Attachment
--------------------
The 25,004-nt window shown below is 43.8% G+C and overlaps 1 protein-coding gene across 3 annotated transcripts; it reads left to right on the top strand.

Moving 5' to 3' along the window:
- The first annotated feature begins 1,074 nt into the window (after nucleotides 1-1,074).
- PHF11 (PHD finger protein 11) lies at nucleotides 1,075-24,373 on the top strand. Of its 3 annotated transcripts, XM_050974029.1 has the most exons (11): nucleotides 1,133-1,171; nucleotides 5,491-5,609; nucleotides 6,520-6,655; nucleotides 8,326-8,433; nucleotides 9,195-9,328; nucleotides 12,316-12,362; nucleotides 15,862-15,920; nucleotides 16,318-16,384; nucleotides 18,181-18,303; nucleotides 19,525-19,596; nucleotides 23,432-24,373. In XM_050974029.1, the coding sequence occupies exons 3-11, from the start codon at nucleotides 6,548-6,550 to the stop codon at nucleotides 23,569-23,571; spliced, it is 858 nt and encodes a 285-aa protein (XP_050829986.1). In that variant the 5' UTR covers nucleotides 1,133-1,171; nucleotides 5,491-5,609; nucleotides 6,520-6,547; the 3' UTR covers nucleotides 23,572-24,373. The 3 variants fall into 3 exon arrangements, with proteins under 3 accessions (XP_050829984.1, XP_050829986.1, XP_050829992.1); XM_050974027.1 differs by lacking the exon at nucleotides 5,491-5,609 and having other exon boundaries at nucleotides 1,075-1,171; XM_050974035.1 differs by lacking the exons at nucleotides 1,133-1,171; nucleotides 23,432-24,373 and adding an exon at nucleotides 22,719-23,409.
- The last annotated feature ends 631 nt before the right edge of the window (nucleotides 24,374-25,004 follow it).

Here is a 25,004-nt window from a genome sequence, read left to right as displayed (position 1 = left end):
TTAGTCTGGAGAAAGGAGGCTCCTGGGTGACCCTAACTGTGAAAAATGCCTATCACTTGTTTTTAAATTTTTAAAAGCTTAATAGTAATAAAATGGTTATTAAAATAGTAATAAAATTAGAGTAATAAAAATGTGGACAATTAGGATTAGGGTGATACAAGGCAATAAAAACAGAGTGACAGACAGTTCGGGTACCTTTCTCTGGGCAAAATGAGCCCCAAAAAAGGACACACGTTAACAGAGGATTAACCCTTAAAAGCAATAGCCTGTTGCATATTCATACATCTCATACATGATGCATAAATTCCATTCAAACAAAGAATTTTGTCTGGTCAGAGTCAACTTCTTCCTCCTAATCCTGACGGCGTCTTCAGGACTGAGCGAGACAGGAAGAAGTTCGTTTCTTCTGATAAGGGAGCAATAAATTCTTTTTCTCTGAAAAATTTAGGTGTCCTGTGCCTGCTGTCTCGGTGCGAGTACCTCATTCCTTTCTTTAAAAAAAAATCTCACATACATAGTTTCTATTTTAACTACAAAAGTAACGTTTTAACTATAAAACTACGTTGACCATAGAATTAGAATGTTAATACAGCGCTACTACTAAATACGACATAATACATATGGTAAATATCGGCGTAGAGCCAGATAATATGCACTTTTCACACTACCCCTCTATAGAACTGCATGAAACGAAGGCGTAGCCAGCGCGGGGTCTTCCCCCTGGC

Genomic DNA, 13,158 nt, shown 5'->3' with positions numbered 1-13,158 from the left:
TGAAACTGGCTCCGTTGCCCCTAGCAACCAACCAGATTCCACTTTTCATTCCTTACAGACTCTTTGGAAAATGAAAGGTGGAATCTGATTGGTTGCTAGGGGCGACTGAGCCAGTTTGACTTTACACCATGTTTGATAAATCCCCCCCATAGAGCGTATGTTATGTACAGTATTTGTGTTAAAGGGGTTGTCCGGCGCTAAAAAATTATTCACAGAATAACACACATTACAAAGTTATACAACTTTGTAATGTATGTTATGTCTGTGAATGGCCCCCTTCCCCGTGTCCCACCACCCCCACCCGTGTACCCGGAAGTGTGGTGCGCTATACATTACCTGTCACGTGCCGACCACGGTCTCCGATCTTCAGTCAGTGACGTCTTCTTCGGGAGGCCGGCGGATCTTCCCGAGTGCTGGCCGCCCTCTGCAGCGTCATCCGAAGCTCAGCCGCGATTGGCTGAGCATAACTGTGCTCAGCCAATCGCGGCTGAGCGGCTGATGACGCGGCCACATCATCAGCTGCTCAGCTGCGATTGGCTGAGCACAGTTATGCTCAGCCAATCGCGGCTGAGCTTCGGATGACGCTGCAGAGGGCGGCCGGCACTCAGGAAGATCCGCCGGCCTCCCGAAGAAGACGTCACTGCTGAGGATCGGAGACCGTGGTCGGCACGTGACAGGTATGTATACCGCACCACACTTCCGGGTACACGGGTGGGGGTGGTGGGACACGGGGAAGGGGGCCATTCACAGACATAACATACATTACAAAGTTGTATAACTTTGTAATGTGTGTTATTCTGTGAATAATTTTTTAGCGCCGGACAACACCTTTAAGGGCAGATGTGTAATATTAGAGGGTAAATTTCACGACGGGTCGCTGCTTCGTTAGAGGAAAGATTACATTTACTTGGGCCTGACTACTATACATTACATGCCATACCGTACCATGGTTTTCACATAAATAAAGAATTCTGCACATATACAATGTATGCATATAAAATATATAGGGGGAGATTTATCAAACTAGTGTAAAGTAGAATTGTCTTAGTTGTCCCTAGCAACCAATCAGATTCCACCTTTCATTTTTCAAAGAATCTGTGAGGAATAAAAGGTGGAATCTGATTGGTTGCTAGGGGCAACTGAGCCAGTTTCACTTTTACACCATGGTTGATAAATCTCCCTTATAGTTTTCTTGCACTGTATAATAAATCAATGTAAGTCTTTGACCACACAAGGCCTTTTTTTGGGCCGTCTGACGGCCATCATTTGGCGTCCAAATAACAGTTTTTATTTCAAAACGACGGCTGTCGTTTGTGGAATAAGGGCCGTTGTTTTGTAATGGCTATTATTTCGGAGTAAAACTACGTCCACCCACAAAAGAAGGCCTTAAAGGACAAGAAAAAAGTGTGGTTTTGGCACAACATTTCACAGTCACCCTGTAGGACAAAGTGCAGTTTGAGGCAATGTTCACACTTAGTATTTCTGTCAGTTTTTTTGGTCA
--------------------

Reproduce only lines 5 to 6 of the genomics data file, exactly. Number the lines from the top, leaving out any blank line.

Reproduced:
- The last annotated feature ends 631 nt before the right edge of the window (nucleotides 24,374-25,004 follow it).

Here is a 25,004-nt window from a genome sequence, read left to right as displayed (position 1 = left end):